If you’re an international student coming to our campus, you will enjoy a new—and maybe a rather unique—cultural experience in the American Midwest. But we also do all we can to make you feel comfortable. We have great orientation programs, as well as a lot of social and cultural activities throughout the year. Some of these programs help you learn about American culture. I remember a fun time that many of our international students had learning to square dance a year or two ago! Some of these programs connect you with people in our community for conversation and socializing. And some of the programs bring a little bit of your own home country back to your life in Iowa at the same time they teach our native students about your part of the world.

One of the most attractive aspects of learning at the University of Iowa is that Iowa City is a small, safe community. The major industries of our community—even those outside of the university—are connected to education and health care. In Iowa City, students can easily focus on academic achievement not only because they go to a great university, but also because they live and study in a very safe, supportive environment.

In addition to our international student exchange, our university faculty participate in many important research and educational exchange programs as well. The dean of our College of Education, Margaret Crocco, is here with us this evening, and our education programs have developed excellent relationships with Taiwan. A great example is one of our most distinguished education professors, Professor Emeritus Robert Yager. His reputation as a global leader in science education draws scholars from around the world for the chance to work with him. He has worked with many visiting scholars and Taiwanese students over the years. Currently, he is working with a scholar from Taiwan, Pi-Chu Kuo, who earned her PhD at Iowa. Currently, she is a professor at National Pingtung University of Education, and with Professor Yager, she is developing specific techniques to improve the teacher education program at her university.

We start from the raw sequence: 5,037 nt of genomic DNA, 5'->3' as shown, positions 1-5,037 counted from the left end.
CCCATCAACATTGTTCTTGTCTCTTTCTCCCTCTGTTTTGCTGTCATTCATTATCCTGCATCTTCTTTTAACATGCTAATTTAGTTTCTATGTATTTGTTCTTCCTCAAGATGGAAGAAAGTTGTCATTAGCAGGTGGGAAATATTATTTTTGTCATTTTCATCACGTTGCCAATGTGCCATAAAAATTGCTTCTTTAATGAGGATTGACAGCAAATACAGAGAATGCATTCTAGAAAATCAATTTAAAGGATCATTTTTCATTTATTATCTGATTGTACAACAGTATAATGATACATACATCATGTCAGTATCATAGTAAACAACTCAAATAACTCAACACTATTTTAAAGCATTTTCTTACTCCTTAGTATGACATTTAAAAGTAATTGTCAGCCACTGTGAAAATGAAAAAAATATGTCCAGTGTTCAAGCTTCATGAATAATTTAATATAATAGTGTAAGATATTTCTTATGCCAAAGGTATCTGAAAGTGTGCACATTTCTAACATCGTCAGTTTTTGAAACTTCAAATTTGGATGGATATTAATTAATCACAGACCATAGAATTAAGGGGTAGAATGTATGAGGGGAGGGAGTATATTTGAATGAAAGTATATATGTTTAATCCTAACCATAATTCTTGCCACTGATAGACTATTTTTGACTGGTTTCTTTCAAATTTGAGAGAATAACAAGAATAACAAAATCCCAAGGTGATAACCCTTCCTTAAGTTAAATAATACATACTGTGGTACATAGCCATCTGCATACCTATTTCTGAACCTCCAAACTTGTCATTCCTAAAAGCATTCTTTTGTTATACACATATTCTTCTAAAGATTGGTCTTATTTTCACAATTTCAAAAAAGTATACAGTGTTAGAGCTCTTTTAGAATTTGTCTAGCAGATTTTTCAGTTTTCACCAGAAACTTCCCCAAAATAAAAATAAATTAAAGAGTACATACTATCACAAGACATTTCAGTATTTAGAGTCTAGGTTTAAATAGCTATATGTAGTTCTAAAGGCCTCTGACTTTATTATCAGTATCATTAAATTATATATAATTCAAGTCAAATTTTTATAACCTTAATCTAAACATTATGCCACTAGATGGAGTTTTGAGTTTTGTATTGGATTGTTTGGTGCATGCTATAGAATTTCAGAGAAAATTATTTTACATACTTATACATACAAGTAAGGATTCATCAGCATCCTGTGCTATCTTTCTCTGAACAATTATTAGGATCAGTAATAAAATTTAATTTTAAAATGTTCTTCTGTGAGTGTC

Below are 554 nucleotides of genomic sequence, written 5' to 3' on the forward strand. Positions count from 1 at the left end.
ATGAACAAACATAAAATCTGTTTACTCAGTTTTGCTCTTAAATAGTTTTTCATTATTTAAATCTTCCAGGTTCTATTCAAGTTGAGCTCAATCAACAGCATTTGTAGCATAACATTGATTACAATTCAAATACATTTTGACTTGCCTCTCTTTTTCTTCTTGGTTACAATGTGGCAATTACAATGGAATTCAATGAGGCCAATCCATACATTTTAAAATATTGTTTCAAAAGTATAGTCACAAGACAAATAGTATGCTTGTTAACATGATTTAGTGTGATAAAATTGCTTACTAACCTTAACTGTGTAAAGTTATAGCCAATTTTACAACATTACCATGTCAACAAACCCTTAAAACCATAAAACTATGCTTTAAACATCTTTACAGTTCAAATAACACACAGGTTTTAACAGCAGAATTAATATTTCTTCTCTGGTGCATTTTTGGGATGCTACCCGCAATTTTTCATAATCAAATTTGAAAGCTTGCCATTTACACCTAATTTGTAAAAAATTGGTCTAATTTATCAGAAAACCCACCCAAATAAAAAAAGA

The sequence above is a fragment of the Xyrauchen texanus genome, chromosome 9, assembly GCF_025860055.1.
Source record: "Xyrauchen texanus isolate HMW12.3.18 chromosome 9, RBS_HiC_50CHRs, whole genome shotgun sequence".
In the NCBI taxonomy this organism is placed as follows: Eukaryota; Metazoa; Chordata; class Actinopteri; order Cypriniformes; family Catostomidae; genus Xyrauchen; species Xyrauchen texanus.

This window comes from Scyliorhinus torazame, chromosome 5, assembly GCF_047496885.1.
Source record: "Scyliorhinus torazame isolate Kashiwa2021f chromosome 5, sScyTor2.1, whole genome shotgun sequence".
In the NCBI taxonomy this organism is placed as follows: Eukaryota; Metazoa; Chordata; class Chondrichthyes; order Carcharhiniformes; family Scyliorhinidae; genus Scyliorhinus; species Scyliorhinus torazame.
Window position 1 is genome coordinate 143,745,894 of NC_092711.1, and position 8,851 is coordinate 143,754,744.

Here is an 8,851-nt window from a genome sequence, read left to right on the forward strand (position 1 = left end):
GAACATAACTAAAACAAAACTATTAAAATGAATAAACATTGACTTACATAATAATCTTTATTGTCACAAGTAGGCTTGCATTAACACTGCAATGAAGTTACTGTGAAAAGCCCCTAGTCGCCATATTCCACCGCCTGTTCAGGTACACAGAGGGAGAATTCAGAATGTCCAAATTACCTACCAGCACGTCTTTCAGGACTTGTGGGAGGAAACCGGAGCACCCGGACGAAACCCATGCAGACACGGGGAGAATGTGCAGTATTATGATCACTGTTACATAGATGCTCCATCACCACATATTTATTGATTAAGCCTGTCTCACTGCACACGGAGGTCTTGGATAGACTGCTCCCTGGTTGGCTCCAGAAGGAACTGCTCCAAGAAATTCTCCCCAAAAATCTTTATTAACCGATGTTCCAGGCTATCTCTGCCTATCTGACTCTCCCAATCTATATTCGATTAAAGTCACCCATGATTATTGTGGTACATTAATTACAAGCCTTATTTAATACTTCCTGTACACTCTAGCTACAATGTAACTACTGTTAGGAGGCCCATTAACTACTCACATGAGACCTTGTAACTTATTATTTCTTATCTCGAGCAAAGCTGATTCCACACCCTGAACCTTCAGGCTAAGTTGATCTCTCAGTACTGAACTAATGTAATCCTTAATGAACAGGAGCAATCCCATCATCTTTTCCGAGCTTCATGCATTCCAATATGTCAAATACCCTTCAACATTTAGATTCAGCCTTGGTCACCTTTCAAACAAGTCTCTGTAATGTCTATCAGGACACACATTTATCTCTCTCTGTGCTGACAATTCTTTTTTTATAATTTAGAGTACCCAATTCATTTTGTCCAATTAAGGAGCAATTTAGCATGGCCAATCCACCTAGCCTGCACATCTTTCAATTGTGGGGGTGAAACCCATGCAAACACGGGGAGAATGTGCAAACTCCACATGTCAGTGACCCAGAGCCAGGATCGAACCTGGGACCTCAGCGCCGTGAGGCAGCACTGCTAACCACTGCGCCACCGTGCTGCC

One of our most important partnerships is with National Taiwan University. I would like to take a moment now and introduce a very special guest with us this evening, H. Y. Lee, who is a very distinguished University of Iowa alumnus, holding master’s and PhD engineering degrees from our institution. He holds a senior chaired position in Hydraulic Engineering of the Department of Civil Engineering at National Taiwan University. Professor Lee is also a distinguished public servant. He is Interior Minister of Taiwan, and the former Taiwan Minister of the Public Construction Commission, among other important titles. It is a tremendous honor to have him join us this evening. Please join me in welcoming Minister Lee.

Also joining us tonight is the dean of the University of Iowa’s College of Engineering Alec Scranton and UI Professor of Civil and Environmental Engineer Larry Weber. Professor Weber is also the director of the UI’s world-renowned IIHR-Hydroscience & Engineering research institute. Water resources are truly among the world’s most critical issues today. On our campus, one of the most prominent new programs is our water sustainability initiative. We are very proud of our relationship and partnership with National Taiwan University as we conduct critical research and education on one of humanity’s most fundamental natural resources. Especially in recent years, flooding has been a significant problem back home in Iowa, and I know it has been for Taiwan, and particularly Taipei, as well. Our collaboration in trying to address these and other critical water issues reflects the best of what international exchange is all about.

It has been a great pleasure and honor to visit with so many of our students and alumni, prospective students, research and scholarly partners, old and new friends, and distinguished hosts and guests here in Taipei. Our trip has been exciting and inspiring, and we thank you for your generosity and hospitality in welcoming us.